S-Bond® Ultrasonic Active Soldering of Silica
Ronald Smith S-Bond Technologies Inc., Hatfield, PA,
Lawrence W. Shacklette, Michael R. Lange, James C. Beachboard,
Harris Corp., Melbourne, FL
and Donna L. Gerrity E&S Consulting Inc., St. Augustine, FL
Packaging of optical devices often requires the need for creating strong bonds between metal and silica. The most convenient and cost effective approach would be to directly solder to both silica and metal without requiring pre-metallization of the silica. Soldering to oxides and oxidized surfaces has been accomplished with various solders containing metals with strong affinity for oxygen, known as “active solders”.
S-Bond Technologies worked with Harris Corporation to understand S-Bond® 140 active solders, based upon a tin-bismuth eutectic with activating additives of cerium, gallium, and titanium, to produce seals between metals and silica. Titanium and cerium are energetically capable of competing for the oxygen in silica, and are therefore capable of reducing or forming mixed oxides with silica under appropriate conditions. The bond between such an “activated” solder and high purity fused silica (HPFS) has been characterized by Time-of-Flight Secondary Ion Mass Spectrometry (TOF-SIMS). Two variations of solder produced by S-Bond Technologies, S-Bond®140 and S-Bond®140 M1 were bonded to silica using a fluxless ultrasonic technique.
Figure 1 illustrates the ultrasonic soldering process where the resultant cavitation of the molten solder layer continually disrupts the oxides forming on the molten solder surface, enable the active elements to be in direct contact with the base materials own oxide surface, in this case silica, SiO2.
Figure 1. Illustration of ultrasonic soldering process with active solders.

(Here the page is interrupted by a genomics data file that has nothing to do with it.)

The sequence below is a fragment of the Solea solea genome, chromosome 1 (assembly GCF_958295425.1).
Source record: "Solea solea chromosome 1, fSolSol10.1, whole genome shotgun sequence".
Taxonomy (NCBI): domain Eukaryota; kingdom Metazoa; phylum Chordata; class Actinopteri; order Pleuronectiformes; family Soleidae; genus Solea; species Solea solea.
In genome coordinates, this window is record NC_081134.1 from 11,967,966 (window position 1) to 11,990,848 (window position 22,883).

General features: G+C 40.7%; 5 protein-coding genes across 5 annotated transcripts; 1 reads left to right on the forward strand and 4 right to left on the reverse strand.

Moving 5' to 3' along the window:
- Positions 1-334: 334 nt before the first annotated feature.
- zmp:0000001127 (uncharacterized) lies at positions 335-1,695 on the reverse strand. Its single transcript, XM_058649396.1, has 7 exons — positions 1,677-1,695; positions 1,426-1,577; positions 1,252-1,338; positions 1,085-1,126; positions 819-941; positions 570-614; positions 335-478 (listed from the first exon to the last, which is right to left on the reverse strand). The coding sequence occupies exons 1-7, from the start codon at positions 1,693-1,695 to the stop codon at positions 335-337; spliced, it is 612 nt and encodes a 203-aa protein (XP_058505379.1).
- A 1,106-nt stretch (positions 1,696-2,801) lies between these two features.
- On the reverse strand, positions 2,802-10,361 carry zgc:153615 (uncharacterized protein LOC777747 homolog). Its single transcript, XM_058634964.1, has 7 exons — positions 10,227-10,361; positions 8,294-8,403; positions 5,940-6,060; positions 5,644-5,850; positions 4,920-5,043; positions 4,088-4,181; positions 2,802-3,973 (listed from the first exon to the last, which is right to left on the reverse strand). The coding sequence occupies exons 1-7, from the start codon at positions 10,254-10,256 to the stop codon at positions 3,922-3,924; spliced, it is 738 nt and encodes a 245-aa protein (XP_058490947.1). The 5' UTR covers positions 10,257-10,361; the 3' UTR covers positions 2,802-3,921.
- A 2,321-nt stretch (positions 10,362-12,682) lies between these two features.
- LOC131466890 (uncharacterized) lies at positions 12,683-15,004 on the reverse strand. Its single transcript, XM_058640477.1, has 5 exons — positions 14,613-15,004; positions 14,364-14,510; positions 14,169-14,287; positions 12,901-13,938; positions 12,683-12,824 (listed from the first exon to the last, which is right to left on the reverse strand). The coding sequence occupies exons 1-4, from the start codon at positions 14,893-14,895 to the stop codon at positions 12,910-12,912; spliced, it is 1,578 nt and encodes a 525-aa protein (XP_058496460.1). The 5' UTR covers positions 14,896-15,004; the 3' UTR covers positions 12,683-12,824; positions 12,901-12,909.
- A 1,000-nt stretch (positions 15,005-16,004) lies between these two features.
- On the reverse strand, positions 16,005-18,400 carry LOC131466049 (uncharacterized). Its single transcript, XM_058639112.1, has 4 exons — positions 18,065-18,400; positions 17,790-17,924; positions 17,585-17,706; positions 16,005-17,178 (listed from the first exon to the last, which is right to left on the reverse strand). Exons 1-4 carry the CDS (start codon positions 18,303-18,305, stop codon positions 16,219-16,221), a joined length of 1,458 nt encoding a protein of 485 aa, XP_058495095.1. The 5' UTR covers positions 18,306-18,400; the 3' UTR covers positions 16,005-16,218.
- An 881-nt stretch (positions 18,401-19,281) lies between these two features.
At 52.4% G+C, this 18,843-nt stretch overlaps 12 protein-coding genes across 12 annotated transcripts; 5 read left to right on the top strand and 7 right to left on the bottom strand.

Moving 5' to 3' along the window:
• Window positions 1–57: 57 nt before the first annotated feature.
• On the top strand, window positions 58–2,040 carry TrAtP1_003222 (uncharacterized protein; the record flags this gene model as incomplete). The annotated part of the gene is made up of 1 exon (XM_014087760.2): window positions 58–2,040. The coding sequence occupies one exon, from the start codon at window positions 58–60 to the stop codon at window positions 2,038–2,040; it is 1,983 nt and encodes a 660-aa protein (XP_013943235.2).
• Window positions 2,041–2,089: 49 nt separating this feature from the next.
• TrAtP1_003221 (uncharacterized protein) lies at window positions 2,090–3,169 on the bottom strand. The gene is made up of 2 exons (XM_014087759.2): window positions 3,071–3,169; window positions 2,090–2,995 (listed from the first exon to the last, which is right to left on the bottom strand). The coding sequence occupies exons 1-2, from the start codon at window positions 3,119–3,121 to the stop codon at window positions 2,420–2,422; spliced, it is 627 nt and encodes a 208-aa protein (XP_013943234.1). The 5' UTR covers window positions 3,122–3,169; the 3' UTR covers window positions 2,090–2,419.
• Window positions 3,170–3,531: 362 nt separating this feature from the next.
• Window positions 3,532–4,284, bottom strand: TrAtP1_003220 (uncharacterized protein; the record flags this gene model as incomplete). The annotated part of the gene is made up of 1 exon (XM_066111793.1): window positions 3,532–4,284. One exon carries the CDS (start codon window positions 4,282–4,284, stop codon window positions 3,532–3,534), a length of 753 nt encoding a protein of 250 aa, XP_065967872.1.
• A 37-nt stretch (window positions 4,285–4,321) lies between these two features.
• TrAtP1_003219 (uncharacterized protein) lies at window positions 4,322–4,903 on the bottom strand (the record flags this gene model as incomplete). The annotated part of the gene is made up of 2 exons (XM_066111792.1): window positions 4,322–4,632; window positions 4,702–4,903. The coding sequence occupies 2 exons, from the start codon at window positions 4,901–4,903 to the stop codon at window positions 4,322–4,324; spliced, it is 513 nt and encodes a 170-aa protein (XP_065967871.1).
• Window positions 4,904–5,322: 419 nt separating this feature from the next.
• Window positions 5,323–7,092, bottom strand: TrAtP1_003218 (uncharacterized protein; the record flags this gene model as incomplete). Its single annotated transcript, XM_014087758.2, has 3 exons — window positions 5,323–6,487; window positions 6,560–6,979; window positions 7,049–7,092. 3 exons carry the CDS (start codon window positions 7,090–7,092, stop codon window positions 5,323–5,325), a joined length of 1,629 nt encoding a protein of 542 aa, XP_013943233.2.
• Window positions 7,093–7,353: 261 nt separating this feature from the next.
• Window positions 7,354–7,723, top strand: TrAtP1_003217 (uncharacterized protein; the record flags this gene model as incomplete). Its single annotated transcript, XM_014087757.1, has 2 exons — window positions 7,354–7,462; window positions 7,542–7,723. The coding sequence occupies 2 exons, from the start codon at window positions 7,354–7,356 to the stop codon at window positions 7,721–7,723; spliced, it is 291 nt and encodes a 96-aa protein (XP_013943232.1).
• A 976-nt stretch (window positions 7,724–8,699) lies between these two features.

To compare the influence of the active elements on the strength of the soldered bond silica to metal interfaces when using non-activated solders and active solders, a simple overlap soldered coupon ( ~ 1” x 1” ) was used on a compression lap shear test. Figure 2 illustrates the soldered specimen shear test configuration.
Figure 2. Illustration of compression lap shear test configuration.
Table 1 summarizes the lap shear strengths of the active S-Bond® 140 M1 and compares its shear strength to hose of typical non-active element solders.
Table 1. Compression Lap Shear Test Results
The results in Table 1 show that the active S-Bond® 140M1 solders far exceed the shear strengths of non-active elements solders.
To characterize how the active elements are increasing the bond silica-metal joint strengths, Time of Flight – Secondary-ion mass spectrometry [TOF-SIMS] was used to characterize the bond interface. TOF-SIMS measured the distribution of the various S-Bond® elements as a function of depth through the interface. The results show that the activating elements (Ti, Ce, Ga) concentrate at the interface and that their oxides form the interfacial layer between the high purity silica (HPS) and the bulk solder.
The efficacy of these additives was established by demonstrating that the block shear strength of the bond to HFPS was increased by 7 times through the addition of the Ti, Ce and Ga reactive metals to the base Sn-Bi solder.